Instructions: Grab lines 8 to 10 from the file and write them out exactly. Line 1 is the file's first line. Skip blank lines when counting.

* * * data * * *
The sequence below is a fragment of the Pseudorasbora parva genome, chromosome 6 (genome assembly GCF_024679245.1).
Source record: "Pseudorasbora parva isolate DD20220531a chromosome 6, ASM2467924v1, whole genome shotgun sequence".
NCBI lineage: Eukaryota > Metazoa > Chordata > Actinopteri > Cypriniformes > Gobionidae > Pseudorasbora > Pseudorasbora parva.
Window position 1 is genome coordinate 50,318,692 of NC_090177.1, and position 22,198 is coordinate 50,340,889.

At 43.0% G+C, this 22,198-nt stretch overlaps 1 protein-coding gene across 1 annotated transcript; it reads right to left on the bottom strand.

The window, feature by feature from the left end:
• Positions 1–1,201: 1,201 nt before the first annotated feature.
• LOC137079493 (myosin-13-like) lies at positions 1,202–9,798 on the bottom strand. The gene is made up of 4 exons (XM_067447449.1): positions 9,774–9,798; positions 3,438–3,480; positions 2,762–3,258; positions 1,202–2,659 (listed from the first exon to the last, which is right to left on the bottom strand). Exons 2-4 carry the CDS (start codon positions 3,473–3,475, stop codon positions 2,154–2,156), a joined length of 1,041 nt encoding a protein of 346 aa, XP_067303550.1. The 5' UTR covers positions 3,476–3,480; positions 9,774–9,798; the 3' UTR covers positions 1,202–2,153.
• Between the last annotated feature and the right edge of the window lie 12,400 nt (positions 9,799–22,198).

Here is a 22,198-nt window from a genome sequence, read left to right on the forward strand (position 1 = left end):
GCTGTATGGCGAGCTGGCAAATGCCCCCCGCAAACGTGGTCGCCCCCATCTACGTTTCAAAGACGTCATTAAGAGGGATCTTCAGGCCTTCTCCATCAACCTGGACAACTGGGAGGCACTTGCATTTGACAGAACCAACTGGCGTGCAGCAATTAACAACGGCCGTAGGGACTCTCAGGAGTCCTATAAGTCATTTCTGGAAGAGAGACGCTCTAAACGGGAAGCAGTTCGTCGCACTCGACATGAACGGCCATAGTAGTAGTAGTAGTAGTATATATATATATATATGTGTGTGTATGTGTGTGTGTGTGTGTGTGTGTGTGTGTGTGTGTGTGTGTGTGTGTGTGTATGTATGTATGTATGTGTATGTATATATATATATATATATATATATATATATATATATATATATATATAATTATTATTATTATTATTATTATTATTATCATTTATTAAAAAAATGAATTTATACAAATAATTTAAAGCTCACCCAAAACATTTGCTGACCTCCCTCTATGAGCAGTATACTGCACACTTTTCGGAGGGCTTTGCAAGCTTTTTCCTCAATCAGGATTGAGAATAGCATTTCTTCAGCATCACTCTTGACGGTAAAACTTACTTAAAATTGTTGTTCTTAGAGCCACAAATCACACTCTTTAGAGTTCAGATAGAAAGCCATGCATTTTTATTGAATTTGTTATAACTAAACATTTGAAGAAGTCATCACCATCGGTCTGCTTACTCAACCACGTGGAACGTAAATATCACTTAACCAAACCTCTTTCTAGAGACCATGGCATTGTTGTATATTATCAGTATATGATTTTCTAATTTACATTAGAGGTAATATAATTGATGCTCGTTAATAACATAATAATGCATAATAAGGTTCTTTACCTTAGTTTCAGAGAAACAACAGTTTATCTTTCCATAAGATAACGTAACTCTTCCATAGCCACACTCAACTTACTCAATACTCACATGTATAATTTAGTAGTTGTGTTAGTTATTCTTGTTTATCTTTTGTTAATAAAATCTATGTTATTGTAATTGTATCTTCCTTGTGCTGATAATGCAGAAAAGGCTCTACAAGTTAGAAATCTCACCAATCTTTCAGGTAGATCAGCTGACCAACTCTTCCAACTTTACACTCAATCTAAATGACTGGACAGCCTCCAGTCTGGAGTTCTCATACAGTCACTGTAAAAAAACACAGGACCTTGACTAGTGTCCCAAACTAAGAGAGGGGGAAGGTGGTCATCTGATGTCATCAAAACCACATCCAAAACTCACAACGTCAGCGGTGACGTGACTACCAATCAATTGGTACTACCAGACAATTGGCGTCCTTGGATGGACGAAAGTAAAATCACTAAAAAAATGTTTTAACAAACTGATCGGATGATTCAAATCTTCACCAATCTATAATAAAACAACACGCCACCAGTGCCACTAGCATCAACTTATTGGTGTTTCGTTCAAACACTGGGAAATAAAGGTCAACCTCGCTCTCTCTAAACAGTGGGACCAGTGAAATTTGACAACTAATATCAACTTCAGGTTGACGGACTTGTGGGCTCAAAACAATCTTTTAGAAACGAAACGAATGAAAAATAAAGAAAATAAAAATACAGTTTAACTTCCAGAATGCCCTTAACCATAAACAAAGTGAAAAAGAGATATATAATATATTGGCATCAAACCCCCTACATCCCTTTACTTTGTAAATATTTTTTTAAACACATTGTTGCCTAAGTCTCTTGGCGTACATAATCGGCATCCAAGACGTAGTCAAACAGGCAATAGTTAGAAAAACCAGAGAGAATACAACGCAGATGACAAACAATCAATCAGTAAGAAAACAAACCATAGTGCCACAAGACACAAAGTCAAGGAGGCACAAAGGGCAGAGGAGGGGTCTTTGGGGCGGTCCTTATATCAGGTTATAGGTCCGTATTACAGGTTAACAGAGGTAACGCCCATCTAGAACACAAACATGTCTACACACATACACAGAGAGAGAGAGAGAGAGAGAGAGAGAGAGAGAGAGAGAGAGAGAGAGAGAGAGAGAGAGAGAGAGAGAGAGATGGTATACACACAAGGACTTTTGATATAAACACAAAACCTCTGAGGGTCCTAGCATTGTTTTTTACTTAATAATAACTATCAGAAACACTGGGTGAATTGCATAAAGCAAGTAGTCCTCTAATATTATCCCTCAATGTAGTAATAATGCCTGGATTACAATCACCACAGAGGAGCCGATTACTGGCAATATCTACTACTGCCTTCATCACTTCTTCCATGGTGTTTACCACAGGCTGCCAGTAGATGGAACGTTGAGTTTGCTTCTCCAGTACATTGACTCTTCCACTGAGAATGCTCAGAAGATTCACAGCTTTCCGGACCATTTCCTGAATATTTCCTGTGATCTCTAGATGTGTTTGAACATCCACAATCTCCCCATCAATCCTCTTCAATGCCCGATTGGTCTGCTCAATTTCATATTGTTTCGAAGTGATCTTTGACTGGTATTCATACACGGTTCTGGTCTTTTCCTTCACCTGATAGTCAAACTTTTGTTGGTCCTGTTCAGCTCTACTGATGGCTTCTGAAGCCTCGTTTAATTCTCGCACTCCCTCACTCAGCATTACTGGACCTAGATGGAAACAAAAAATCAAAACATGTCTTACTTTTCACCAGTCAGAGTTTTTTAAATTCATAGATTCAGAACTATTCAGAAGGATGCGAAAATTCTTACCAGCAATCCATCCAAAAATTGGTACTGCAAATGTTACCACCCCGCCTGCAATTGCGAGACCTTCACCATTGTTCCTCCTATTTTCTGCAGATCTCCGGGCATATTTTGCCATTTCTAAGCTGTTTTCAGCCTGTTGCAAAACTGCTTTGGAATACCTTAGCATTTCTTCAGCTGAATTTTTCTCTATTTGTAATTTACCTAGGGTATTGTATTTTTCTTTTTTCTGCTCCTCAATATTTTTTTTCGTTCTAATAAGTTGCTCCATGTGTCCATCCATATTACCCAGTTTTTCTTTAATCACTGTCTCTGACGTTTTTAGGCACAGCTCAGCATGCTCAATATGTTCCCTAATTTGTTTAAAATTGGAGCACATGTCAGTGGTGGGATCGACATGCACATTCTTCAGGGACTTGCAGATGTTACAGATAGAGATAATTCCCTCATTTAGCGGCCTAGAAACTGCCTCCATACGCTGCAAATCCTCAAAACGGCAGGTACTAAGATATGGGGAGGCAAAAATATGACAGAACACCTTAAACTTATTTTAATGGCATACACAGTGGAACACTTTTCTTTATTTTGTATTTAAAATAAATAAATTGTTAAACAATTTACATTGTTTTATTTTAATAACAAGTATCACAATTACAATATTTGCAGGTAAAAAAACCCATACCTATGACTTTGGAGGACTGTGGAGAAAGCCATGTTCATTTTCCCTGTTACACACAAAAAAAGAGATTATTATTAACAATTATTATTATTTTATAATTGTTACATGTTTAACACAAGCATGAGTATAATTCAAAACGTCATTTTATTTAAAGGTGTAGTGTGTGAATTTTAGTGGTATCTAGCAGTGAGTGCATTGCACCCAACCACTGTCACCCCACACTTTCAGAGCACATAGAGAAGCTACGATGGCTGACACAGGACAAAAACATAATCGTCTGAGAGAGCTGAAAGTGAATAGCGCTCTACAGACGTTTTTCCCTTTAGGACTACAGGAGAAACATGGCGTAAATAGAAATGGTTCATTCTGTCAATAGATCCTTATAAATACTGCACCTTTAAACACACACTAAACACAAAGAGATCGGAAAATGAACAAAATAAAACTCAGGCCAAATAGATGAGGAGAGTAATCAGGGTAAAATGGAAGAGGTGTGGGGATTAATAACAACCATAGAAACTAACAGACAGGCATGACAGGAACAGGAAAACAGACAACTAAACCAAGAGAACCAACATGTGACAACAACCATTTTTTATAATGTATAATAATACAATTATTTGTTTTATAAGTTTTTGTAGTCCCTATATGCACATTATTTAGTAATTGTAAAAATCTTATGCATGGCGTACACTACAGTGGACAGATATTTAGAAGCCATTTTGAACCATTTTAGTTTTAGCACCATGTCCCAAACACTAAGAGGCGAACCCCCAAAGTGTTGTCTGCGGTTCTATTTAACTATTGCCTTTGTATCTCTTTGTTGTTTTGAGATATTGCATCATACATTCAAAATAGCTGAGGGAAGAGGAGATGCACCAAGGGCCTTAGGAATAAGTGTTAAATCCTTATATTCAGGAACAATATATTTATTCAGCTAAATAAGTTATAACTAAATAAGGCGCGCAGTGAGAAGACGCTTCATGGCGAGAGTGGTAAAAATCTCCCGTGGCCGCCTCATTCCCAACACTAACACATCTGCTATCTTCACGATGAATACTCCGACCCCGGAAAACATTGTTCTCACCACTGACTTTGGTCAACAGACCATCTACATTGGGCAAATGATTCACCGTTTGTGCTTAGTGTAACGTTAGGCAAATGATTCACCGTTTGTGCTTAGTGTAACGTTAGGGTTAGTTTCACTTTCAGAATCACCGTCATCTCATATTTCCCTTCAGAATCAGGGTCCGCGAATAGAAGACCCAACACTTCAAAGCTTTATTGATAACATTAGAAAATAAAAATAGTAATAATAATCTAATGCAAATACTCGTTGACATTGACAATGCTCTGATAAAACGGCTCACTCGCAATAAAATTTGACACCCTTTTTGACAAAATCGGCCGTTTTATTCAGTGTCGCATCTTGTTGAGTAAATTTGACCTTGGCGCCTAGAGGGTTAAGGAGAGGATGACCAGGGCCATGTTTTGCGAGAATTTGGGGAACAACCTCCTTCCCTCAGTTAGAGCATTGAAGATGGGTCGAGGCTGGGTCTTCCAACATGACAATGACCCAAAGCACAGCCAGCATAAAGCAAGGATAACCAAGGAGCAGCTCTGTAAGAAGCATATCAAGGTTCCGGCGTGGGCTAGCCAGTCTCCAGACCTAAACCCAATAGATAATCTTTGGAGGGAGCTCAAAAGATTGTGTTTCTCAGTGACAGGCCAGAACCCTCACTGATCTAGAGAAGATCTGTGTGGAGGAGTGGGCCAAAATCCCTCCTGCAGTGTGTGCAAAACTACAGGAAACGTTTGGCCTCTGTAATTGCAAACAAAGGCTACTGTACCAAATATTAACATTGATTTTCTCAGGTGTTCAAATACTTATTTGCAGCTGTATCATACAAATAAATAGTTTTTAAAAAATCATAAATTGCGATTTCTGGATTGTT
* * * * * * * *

• LOC137079493 (myosin-13-like) lies at positions 1,202–9,798 on the bottom strand. The gene is made up of 4 exons (XM_067447449.1): positions 9,774–9,798; positions 3,438–3,480; positions 2,762–3,258; positions 1,202–2,659 (listed from the first exon to the last, which is right to left on the bottom strand). Exons 2-4 carry the CDS (start codon positions 3,473–3,475, stop codon positions 2,154–2,156), a joined length of 1,041 nt encoding a protein of 346 aa, XP_067303550.1. The 5' UTR covers positions 3,476–3,480; positions 9,774–9,798; the 3' UTR covers positions 1,202–2,153.
• Between the last annotated feature and the right edge of the window lie 12,400 nt (positions 9,799–22,198).

Here is a 22,198-nt window from a genome sequence, read left to right on the forward strand (position 1 = left end):